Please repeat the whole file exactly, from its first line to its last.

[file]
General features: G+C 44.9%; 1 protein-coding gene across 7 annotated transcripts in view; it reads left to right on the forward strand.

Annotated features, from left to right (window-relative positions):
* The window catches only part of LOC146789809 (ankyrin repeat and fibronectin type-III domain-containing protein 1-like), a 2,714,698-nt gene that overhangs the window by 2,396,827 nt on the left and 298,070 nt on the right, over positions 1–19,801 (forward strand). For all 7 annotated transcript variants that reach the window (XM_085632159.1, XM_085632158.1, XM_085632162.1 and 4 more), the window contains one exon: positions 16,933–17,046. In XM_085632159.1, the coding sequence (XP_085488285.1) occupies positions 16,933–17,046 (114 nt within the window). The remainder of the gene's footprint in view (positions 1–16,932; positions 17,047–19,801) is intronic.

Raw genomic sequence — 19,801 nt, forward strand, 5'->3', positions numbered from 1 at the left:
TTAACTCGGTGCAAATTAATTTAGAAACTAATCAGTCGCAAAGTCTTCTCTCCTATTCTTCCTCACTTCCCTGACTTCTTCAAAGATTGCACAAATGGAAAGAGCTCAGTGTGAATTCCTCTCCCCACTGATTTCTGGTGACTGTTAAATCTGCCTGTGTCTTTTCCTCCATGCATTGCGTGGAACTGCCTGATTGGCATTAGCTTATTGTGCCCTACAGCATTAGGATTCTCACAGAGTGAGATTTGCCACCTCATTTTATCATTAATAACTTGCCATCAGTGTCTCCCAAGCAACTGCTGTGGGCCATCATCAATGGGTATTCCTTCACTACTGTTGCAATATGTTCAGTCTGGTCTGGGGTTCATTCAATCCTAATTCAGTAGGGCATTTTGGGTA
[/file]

General features: G+C 44.9%; 1 protein-coding gene across 7 annotated transcripts in view; it reads left to right on the forward strand.

Annotated features, from left to right (window-relative positions):
* The window catches only part of LOC146789809 (ankyrin repeat and fibronectin type-III domain-containing protein 1-like), a 2,714,698-nt gene that overhangs the window by 2,396,827 nt on the left and 298,070 nt on the right, over positions 1–19,801 (forward strand). For all 7 annotated transcript variants that reach the window (XM_085632159.1, XM_085632158.1, XM_085632162.1 and 4 more), the window contains one exon: positions 16,933–17,046. In XM_085632159.1, the coding sequence (XP_085488285.1) occupies positions 16,933–17,046 (114 nt within the window). The remainder of the gene's footprint in view (positions 1–16,932; positions 17,047–19,801) is intronic.

Raw genomic sequence — 19,801 nt, forward strand, 5'->3', positions numbered from 1 at the left:
TTAACTCGGTGCAAATTAATTTAGAAACTAATCAGTCGCAAAGTCTTCTCTCCTATTCTTCCTCACTTCCCTGACTTCTTCAAAGATTGCACAAATGGAAAGAGCTCAGTGTGAATTCCTCTCCCCACTGATTTCTGGTGACTGTTAAATCTGCCTGTGTCTTTTCCTCCATGCATTGCGTGGAACTGCCTGATTGGCATTAGCTTATTGTGCCCTACAGCATTAGGATTCTCACAGAGTGAGATTTGCCACCTCATTTTATCATTAATAACTTGCCATCAGTGTCTCCCAAGCAACTGCTGTGGGCCATCATCAATGGGTATTCCTTCACTACTGTTGCAATATGTTCAGTCTGGTCTGGGGTTCATTCAATCCTAATTCAGTAGGGCATTTTGGGTA